Reading Chinese is Easy!
Now that you’re starting to get comfortable looking at the pieces of Chinese Characters, let’s take another look at the 50 Basic Phrases you just learned a few days ago. This time, we’ll read them in their Hanzi form.
|ㄉㄨㄟˋ ㄅㄨˋ ㄑㄧˇ||Sorry!|
|ㄇㄟˊ ㄍㄨㄢ ㄒㄧ˙||No problem.
|ㄅㄨˋ ㄏㄠˇ ㄧˋ ㄙ˙||Excuse me.|
|ㄒㄧㄝˋ ㄒㄧㄝˋ||Thank you.|
|ㄅㄨˊ ㄎㄜˋ ㄑㄧˋ||You’re welcome!|
|ㄨㄛˇ ㄐㄧㄠˋ Doug||My name’s Doug.|
|ㄋㄧˇ ㄐㄧㄠˋ ㄕㄣˊ ㄇㄜ˙ ㄇㄧㄥˊ ㄗ˙||What’s your name?|
|ㄑㄧㄥˇ ㄗㄞˋ ㄕㄨㄛ ㄧ ㄘˋ||Please say again?|
|ㄏㄣˇ ㄍㄠ ㄒㄧㄥˋ ㄖㄣˋ ㄕˋ ㄋㄧˇ||Nice to meet you!|
|ㄧˇ ㄕˋ ㄘㄨㄥˊ ㄋㄚˇ ㄌㄧˇ ㄌㄞˊ ㄉㄜ˙||Where are you from?|
|ㄨㄛˇ ㄕˋ ㄇㄟˇ ㄍㄨㄛˊ ㄖㄣˊ||I am American.
|ㄨㄛˇ ㄕˋ ㄧㄥ ㄨㄣˊ ㄌㄠˇ ㄕ||I’m an English teacher.
|“___”， ㄓㄨㄥ ㄨㄣˊ ㄗㄣˇ ㄇㄜ˙ ㄕㄨㄛ||How do you say “___” in Chinese?|
|ㄨㄛˇ ㄊㄧㄥ ㄅㄨˋ ㄉㄨㄥˇ||I don’t understand.|
|ㄨㄛˇ ㄅㄨˋ ㄓ ㄉㄠˋ||I don’t know.|
|ㄘㄜˋ ㄙㄨㄛˇ ㄗㄞˋ ㄋㄚˇ ㄌㄧˇ||Where is the bathroom?|
|ㄨㄛˇ ㄧㄠˋ ㄓㄜˋ ㄍㄜ˙||I want this.
|ㄓㄜˋ ㄍㄜ˙ ㄉㄨㄛ ㄕㄠˇ ㄑㄧㄢˊ||How much does this cost?|
|ㄨㄛˇ ㄜˋ ㄌㄜ˙||I’m hungry.|
|ㄋㄧˇ ㄧㄠˋ ㄑㄩˋ ㄔ ㄈㄢˋ ㄇㄚ˙||You want to go eat?|
|ㄋㄧˇ ㄧㄠˋ ㄅㄨˊ ㄧㄠˋ||You want it or not?|
|ㄧㄠˋ||I want it.
|ㄨㄛˇ ㄒㄧˇ ㄏㄨㄢ||I like it!|
|ㄋㄧˇ ㄧㄠˋ ㄇㄚ˙||You want?|
|ㄨㄛˇ ㄅㄨˊ ㄧㄠˋ||I don’t want it.
|ㄅㄨˊ ㄩㄥˋ||I won’t use it.
|ㄋㄧˇ ㄏㄨㄟˋ ㄕㄨㄛ ㄓㄨㄥ ㄨㄣˊ ㄇㄚ˙||Can you speak Chinese?|
|ㄨㄛˇ ㄏㄨㄟˋ ㄕㄨㄛ ㄧ ㄉㄧㄢˇ ㄓㄨㄥ ㄨㄣˊ||I can speak a little Chinese!|
|ㄋㄧˇ ㄏㄠˇ ㄇㄚ˙||How are you?
|ㄏㄣˇ ㄏㄠˇ， ㄒㄧㄝˋ ㄒㄧㄝˋ。 ㄋㄧˇ ㄋㄜ˙||Very good, thank you. And you?
|ㄏㄞˊ ㄏㄠˇ||I’m so-so.|
|ㄨㄛˇ ㄏㄣˇ ㄌㄟˋ||I’m tired.|
|ㄨㄛˇ ㄐㄩㄝˊ ㄉㄜ˙ ㄅㄨˋ ㄕㄨ ㄈㄨ˙||I feel bad/sick/weird…|
|ㄋㄧˇ ㄧㄠˋ ㄑㄩˋ ㄋㄚˇ ㄌㄧˇ||Where do you want to go?|
|ㄓˊ ㄗㄡˇ||Go straight.|
|ㄓㄜˋ ㄌㄧˇ ㄐㄧㄡˋ ㄏㄠˇ||Here is okay.|
|ㄐㄧㄡˋ ㄇㄧㄥˋ ㄚ˙||Emergency! Help!|
|ㄐㄧㄠˋ ㄐㄧㄥˇ ㄔㄚˊ||Call the police!|
|ㄨㄛˇ ㄒㄧㄤˇ ㄧㄠˋ ㄧ ㄅㄟ ㄆㄧˊ ㄐㄧㄡˇ||I would like a glass of beer.|
Getting Down With The Hanzi
As you learn more and more characters, you will slowly begin to notice the reasoning behind the way many characters are made. Some radicals add meaning to a character, while some give information about its pronunciation.
Before you go nuts, there are just a few more things you should probably know about the Chinese language, that I’ve held off teaching until now. This mostly regards pronunciation, and will help you to navigate some of the common beginner’s pitfalls.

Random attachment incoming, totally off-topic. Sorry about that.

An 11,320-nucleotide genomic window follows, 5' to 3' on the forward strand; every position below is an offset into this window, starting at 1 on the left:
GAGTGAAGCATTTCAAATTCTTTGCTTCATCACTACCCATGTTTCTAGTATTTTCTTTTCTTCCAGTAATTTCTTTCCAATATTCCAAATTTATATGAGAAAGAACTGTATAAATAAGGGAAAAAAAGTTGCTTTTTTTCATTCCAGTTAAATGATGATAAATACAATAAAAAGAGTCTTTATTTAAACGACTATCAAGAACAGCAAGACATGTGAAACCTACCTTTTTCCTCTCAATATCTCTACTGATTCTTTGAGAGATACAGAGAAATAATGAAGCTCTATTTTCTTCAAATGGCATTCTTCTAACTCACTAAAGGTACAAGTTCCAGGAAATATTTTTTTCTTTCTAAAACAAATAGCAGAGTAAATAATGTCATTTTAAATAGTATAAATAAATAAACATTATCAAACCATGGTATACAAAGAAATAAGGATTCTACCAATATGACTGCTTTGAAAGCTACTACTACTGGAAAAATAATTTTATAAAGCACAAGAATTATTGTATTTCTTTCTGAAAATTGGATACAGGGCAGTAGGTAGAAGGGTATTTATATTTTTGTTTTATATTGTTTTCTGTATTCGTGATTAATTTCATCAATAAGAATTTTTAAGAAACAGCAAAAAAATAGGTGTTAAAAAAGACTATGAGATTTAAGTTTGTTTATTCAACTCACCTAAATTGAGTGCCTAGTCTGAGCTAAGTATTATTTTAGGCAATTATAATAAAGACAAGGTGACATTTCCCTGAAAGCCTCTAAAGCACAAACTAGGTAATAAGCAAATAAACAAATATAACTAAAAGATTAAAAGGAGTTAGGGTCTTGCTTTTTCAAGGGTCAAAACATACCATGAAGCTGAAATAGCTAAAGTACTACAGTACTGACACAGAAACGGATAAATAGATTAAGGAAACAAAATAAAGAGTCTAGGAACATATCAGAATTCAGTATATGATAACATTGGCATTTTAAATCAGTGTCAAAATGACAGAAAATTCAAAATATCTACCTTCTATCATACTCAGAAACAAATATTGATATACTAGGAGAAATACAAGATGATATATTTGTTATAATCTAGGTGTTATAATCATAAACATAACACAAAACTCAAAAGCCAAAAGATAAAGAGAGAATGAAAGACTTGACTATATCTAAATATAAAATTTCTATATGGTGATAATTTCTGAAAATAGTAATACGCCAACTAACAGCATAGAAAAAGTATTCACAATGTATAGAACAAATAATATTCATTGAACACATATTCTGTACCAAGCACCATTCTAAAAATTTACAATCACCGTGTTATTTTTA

Unwritten Tone Change Rules
Some characters will change tone in certain words, purely for ease of pronunciation. To prevent confusion over what the “basic” tone is, these changes are usually not written in the dictionary (although sometimes they are!). These changes are regular, so if you learn them now, you can better match your speaking and listening to the pronunciation of a native, without forgetting what the tone is when the character appears in other words.
There are three basic rules:
1. 不 ~ This character is usually pronounced with the 4th tone 「ㄅㄨˋ」, but when in appears before another 4th tone, it changes to a 2nd tone 「ㄅㄨˊ」. So 「不是」 is pronounced 「ㄅㄨˊ ㄕˋ」.
2. Double 3rd Tone ~ Saying two consecutive low tones within a word, in words like 你好「ㄋㄧˇ ㄏㄠˇ」 sounds a bit weird, so native speakers will instead change the first 3rd tone in a phrase to a 2nd tone. So 你好 will be pronounced「ㄋㄧˊ ㄏㄠˇ」, even though in dictionaries it is still written 「ㄋㄧˇ ㄏㄠˇ」.
This rule does not apply when the double 3rd tone occurs between two separate words that are next to each other. For instance, the phrase 沒有雨衣 has two 3rd tones in the middle: 「ㄇㄟˊ ㄧㄡˇ ㄩˇ ㄧ」. But since they are split between the seperate words 沒有 and 雨衣, they are left as they are.
3. 一 ~ When 一 appears as a lone or low number (like when saying a phone number), it is pronounced with its basic 1st tone, 「ㄧ」. When it appears before a 4th done, it changes to 2nd, exactly like 不 does. When it’s a part of another word (including high numbers), it changes to 4th tone. So, 一月 is pronounced 「ㄧ ㄩㄝˋ」, 一個 is pronounced 「ㄧˊ ㄍㄜˋ」, and 一起 is pronounced 「ㄧˋ ㄑㄧˇ」.
Confused yet? Actually, most native speakers I talk to don’t know any of these “rules” (and I use that term loosely); they just pronounce the words naturally, by instinct. You should probably try to do the same, through frequent listening and repeating during your Language Exchanges.
Characters with Multiple Pronunciations
Unlike the Unwritten Tone Change Rules, which are done for ease of pronunciation and not written in the dictionary, some of the 漢子 you will encounter will have entirely different pronunciations when appearing in certain contexts. In these words, the meaning will usually change as well. For example, 行 is pronounced 「ㄒㄧㄥˊ」 when used as a verb; but it’s pronounced 「ㄏㄤˊ」 when appearing in words like 「銀行」. These characters are called 「多音字」 (many sound characters), and make up about 20% of the common 漢子.